Laws and customs in ancient societies often controlled international relations and diplomacy. Perhaps the custom that strikes modern readers as strangest is the use of personal oaths. The Book of Mormon's emphasis on oaths of loyalty from troops and oaths of surrender from prisoners shows ancient concepts at work. Once an oath had been made, it had all the power (and more) that a written contract would have among us today. The Book of Mormon also presents a complex pattern of international relations, treaties, and diplomacy consistent with ancient Near Eastern practices.
Most ancient societies also treated robbers as brigands, not thieves. Whereas thieves would be imprisoned or punished short of death, robbers usually were tried as traitors or murderers and executed. So the treatment of robbers in the Book of Mormon reflects ancient law. Another parallel pattern involves prisoners. The taking of prisoners posed problems for ancient armies. Their maintenance depleted the already strained resources needed to support the army. So prisoners were frequently either killed or traded. The Lamanite practice of killing prisoners and the Nephite practice of exchanging them were consistent with the ancient milieu.
The burial of the dead in the Book of Mormon also shows the problems and practices of past societies. One case in particular—the dead from Ammonihah were buried in shallow graves, which caused the area to become desolate—mirrors what happened elsewhere in the past. Another ancient practice mentioned in the Book of Mormon concerns the capture and imprisonment of kings in Jaredite history. The treatment of captive kings is similar to that in Mesoamerican societies as old as the Jaredites.
There is also the parallel of human sacrifice, which nations around Israel and in Mesoamerica practiced. Though strictly forbidden by the Mosaic law, Israelites still fell into that practice several times during their history. The occasions of human sacrifice in the Book of Mormon echo an all too distressing pattern in the Near East and Mesoamerica. In the above-mentioned ways, the Book of Mormon faithfully reflects the ancient laws and customs that dictated what should or should not be done during war.
Religion and Warfare
Nearly all ancient war was connected with religion and was carried out through a complex series of religious ritual, law, and beliefs. Although there were also other motives, premodern warfare was basically a sacred matter. By Joseph Smith's day, war had become mainly secular, arising from political, nationalist, racial, and economic factors. The close connection between religious ideology and warfare is one of the most obvious ancient elements in the Book of Mormon. In numerous details the Book of Mormon unintentionally reveals the close tie between war and religion. Activities such as consulting prophets before battle are mentioned in the Book of Mormon. Likewise, a strict purity code for warriors can be seen in the story of Helaman and the stripling warriors.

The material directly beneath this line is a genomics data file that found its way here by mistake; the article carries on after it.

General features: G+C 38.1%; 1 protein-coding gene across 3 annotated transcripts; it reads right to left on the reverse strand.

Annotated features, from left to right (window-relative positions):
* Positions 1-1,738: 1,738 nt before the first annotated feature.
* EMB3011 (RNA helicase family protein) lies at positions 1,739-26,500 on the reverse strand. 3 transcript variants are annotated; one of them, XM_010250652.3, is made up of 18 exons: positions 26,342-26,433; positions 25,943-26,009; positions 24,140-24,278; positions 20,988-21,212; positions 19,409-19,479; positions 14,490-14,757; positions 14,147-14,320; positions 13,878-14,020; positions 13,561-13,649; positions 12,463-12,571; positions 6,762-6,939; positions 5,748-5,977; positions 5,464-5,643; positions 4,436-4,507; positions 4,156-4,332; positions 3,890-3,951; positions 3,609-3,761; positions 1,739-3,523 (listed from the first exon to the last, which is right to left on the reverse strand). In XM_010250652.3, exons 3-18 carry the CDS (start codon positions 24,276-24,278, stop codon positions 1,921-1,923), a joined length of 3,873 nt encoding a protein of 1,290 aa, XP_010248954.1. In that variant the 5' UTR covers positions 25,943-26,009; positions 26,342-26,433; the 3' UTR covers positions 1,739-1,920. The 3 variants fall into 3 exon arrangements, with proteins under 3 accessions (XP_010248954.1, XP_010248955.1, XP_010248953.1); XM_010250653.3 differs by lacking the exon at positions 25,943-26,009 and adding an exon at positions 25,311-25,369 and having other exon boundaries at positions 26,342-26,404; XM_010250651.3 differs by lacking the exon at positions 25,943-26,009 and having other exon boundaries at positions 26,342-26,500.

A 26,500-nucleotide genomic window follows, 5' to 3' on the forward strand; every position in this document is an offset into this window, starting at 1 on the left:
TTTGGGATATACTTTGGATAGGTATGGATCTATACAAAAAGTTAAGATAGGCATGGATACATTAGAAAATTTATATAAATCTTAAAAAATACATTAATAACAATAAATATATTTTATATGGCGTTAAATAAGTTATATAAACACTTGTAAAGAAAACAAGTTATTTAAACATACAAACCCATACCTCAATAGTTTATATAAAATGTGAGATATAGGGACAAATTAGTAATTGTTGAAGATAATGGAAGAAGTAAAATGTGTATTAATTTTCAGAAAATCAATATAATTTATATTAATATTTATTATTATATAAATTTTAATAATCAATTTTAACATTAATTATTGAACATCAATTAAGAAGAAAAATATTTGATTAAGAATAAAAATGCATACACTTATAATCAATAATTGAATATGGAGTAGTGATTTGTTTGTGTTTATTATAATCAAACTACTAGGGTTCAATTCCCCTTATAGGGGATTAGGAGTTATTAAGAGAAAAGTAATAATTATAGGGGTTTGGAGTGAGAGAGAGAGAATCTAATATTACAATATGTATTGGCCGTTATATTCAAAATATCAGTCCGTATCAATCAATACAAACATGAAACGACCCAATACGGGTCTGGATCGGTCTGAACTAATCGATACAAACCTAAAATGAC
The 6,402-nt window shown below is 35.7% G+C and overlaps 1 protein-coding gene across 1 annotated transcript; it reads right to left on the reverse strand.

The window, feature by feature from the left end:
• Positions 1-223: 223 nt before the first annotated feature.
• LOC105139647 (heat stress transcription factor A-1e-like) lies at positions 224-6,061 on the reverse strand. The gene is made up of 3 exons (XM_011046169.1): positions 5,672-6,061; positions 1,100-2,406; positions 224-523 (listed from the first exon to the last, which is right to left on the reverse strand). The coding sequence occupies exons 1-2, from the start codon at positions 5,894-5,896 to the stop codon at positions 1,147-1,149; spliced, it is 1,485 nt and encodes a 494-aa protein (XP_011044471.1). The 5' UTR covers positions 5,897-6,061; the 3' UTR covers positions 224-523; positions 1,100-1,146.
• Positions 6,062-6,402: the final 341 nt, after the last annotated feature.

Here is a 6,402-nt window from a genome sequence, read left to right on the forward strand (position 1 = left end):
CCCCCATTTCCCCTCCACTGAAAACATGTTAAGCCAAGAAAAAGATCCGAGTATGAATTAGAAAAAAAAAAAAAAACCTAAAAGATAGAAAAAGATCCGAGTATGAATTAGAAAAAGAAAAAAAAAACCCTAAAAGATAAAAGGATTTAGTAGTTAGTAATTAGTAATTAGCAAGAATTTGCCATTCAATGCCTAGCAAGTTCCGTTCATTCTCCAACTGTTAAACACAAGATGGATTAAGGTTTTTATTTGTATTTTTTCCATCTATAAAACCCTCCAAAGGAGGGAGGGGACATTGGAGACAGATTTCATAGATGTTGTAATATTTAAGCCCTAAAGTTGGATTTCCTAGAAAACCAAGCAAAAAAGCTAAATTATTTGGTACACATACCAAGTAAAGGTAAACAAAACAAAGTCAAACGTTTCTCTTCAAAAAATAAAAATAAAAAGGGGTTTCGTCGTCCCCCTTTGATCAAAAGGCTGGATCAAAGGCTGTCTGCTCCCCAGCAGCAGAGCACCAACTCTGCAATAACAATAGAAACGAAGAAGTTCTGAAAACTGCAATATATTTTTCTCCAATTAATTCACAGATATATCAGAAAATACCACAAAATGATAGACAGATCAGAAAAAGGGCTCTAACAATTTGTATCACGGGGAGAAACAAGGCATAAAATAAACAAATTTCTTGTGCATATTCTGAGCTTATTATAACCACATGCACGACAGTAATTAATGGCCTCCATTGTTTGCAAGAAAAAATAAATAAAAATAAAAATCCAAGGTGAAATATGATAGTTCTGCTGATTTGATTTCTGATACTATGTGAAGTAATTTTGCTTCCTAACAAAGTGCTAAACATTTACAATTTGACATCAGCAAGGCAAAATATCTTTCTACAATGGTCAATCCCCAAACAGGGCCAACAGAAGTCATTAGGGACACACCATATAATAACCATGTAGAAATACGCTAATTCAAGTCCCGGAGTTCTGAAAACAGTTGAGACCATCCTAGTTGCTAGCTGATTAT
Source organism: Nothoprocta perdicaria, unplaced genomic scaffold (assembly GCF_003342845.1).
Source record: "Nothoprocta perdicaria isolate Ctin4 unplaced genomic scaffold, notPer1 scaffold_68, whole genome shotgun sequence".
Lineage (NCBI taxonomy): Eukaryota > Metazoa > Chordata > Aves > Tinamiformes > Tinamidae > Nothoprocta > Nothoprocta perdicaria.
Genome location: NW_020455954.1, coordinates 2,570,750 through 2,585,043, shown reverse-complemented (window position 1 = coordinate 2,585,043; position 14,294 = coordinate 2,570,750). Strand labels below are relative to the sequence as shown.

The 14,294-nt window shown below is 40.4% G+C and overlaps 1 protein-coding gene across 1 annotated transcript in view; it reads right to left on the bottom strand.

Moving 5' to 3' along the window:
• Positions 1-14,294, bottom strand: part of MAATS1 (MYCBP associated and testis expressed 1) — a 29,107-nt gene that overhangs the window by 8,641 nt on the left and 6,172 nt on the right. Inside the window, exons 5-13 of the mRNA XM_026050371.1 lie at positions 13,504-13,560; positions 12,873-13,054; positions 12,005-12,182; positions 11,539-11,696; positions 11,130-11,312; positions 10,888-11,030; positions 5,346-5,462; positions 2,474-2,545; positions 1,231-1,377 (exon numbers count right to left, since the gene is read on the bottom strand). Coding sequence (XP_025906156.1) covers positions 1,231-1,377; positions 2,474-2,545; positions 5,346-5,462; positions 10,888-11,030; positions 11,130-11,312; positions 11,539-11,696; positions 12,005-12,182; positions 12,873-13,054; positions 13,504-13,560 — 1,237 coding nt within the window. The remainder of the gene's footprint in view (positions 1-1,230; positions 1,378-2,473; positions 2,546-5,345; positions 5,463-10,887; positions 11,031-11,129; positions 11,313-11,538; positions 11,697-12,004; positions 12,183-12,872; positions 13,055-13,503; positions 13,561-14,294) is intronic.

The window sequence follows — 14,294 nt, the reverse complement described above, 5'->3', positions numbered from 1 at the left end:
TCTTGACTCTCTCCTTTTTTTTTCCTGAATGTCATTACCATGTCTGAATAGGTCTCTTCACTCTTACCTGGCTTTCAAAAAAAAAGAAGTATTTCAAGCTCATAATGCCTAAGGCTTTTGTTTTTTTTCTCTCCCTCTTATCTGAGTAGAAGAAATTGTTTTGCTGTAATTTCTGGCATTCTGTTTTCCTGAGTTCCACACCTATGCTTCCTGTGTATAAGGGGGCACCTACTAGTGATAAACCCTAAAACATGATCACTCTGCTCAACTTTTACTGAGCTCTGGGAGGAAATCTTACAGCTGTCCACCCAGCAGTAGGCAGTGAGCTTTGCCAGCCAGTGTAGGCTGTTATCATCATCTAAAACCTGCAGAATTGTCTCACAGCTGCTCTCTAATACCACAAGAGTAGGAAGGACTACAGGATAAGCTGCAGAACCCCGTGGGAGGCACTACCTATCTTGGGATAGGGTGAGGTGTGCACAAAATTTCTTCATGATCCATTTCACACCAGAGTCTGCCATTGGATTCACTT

Many details of the Mosaic law concerning war are also apparent in the Book of Mormon. For instance, an example of the ritual destruction of apostate cities appears in the Book of Mormon (see Alma 16). The ideology of holy war among the Nephites parallels that of the Israelites. The Nephites also seem to have observed the principles of camp purity and certain ritual behavior before, during, and after battle. For the Nephites and the Lamanites (to a lesser but still crucial extent), warfare was a thoroughly religious matter.
The Book of Mormon manifests clear parallels to ancient patterns of military behavior. I have not mentioned all of them in this review due to space limits. There were also the martial implications of shifting populations, the exhange of written or oral challenges between leaders, and the centrality of war to the elite class of society, to name a few more areas. In so many ways, the Book of Mormon uniquely reflects its dual heritage of the ancient Near East and Mesoamerica.